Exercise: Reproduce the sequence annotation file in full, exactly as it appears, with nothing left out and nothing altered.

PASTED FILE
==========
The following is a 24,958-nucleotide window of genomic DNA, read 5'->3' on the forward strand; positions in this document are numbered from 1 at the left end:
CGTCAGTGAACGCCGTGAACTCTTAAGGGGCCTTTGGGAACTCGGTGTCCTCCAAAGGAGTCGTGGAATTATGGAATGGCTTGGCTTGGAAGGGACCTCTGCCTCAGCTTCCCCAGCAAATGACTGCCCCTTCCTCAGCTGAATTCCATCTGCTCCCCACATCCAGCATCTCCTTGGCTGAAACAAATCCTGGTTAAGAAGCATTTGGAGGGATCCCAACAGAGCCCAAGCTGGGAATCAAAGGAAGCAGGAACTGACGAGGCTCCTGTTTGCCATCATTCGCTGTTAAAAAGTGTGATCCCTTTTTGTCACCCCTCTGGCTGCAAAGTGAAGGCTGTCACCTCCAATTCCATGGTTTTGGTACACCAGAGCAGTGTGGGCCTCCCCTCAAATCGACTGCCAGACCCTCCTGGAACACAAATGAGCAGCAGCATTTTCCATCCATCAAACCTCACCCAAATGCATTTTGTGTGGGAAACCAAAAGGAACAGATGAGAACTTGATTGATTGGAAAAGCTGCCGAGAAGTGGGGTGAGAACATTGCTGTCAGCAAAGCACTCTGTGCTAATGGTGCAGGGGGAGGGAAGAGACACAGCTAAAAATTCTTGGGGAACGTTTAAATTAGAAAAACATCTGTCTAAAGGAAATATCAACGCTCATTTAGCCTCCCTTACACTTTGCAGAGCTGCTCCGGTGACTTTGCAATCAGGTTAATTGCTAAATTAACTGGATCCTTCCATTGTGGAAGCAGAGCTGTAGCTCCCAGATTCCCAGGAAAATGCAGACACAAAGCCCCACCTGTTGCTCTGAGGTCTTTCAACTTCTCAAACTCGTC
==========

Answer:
The following is a 24,958-nucleotide window of genomic DNA, read 5'->3' on the forward strand; positions in this document are numbered from 1 at the left end:
CGTCAGTGAACGCCGTGAACTCTTAAGGGGCCTTTGGGAACTCGGTGTCCTCCAAAGGAGTCGTGGAATTATGGAATGGCTTGGCTTGGAAGGGACCTCTGCCTCAGCTTCCCCAGCAAATGACTGCCCCTTCCTCAGCTGAATTCCATCTGCTCCCCACATCCAGCATCTCCTTGGCTGAAACAAATCCTGGTTAAGAAGCATTTGGAGGGATCCCAACAGAGCCCAAGCTGGGAATCAAAGGAAGCAGGAACTGACGAGGCTCCTGTTTGCCATCATTCGCTGTTAAAAAGTGTGATCCCTTTTTGTCACCCCTCTGGCTGCAAAGTGAAGGCTGTCACCTCCAATTCCATGGTTTTGGTACACCAGAGCAGTGTGGGCCTCCCCTCAAATCGACTGCCAGACCCTCCTGGAACACAAATGAGCAGCAGCATTTTCCATCCATCAAACCTCACCCAAATGCATTTTGTGTGGGAAACCAAAAGGAACAGATGAGAACTTGATTGATTGGAAAAGCTGCCGAGAAGTGGGGTGAGAACATTGCTGTCAGCAAAGCACTCTGTGCTAATGGTGCAGGGGGAGGGAAGAGACACAGCTAAAAATTCTTGGGGAACGTTTAAATTAGAAAAACATCTGTCTAAAGGAAATATCAACGCTCATTTAGCCTCCCTTACACTTTGCAGAGCTGCTCCGGTGACTTTGCAATCAGGTTAATTGCTAAATTAACTGGATCCTTCCATTGTGGAAGCAGAGCTGTAGCTCCCAGATTCCCAGGAAAATGCAGACACAAAGCCCCACCTGTTGCTCTGAGGTCTTTCAACTTCTCAAACTCGTC